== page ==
All situations are different.  A leader must recognize the subtle complexities and engage with group members in various ways to ensure that the group is working towards their mission.  An effective leader is able to be in front, amongst or absent when needed to facilitate the process of the group.  A successful leader understands that they cannot serve the same role within all groups and moves through the process to ensure goals are accomplished.  The ability to be a dynamic part of the process allows for potent leadership.

A potent leader is one who is proactive and part of the processes that occur within the life of a school.  By being present, a leader is able to work with group members as issues arise.  The presence of a leader allows for situations to be dealt with as they occur rather than as a reaction to past events.

Potent leadership is a matter of being aware of what is happening in the group and acting accordingly. Leaders who lose touch with what is happening cannot act spontaneously, so they try to do what they think is right.  If that fails, they often try coercion.  But the wise leader who loses sense of the immediacy become quiet and lets all effort go until a sense of clarity and consciousness returns. (Heider, pg. 75)

When a leader misses the opportunity to work in the present, they are forced to solve a problem that was created by their lack of awareness.  These solutions are preventative measures, which disrupt the processes that naturally occur.  In order for our school to flow it is more effective for me to be present rather than preventative.  A present leader will ensure that a school maintains its direction and purpose through difficult situations by remaining focused on the mission of the school.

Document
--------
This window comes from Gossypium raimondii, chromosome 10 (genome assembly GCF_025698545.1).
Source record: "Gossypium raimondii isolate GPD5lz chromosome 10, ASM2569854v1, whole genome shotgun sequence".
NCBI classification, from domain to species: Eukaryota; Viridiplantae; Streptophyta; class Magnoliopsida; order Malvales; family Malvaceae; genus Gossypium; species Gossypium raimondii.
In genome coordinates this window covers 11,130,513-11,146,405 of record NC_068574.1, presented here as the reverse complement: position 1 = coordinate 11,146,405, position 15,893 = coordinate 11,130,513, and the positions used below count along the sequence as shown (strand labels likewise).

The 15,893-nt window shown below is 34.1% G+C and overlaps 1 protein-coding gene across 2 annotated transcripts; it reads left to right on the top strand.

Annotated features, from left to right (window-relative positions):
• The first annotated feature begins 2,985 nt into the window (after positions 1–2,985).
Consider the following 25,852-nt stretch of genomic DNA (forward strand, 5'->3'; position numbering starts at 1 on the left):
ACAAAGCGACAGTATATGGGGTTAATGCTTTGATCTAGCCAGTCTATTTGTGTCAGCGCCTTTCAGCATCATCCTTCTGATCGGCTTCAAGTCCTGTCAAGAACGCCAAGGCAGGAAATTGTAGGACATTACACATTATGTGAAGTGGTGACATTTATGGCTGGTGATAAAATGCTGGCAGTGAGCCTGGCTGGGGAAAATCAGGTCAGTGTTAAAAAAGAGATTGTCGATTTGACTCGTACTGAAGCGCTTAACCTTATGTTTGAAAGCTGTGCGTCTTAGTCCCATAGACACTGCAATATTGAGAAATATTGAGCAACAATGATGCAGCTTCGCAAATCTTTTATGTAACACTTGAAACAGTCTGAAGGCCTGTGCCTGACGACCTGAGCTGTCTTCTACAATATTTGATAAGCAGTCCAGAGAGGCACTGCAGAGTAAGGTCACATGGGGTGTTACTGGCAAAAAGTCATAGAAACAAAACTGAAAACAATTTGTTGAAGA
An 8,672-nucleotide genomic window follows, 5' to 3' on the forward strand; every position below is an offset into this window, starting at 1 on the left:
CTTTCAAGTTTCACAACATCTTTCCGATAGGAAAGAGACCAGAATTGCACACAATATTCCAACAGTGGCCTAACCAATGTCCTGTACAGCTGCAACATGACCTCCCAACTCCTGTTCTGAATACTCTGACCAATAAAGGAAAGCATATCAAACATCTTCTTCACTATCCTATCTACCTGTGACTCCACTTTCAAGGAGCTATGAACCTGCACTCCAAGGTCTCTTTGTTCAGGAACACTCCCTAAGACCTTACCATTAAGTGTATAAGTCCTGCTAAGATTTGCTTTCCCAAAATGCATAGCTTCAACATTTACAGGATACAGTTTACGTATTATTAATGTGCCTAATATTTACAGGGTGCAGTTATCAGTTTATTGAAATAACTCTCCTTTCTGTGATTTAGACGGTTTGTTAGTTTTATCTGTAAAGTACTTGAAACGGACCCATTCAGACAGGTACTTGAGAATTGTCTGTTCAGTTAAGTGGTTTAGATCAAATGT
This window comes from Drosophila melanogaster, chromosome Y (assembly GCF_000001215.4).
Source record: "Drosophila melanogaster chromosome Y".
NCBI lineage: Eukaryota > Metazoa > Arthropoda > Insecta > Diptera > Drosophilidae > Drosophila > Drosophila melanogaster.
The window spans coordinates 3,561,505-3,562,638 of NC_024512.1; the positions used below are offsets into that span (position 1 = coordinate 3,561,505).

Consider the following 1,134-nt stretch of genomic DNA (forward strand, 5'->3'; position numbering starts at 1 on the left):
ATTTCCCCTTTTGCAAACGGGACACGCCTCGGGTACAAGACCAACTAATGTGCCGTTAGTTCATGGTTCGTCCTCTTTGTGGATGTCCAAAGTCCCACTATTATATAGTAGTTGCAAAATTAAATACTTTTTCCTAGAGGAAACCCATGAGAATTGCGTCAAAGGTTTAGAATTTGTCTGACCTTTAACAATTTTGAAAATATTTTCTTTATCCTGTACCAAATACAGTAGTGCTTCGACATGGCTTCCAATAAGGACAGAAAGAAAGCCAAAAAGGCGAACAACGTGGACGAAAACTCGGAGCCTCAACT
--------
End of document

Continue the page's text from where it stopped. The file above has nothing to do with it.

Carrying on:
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3 Comments

  1. Diane lauer said:

    Thanks for selecting such great quotes to share. The Tao of Leadership is one of my all-time favorites. You can pick it open anywhere and be lifted by an idea. I especially liked the one that contrasts the warrior and the healer. Situational leadership requires finesse, strength and empathy. Transitioning between the approaches works best when rapport is developed between the formal leader and staff. Great thoughts for those of us preparing to begin the new year!

    August 8, 2010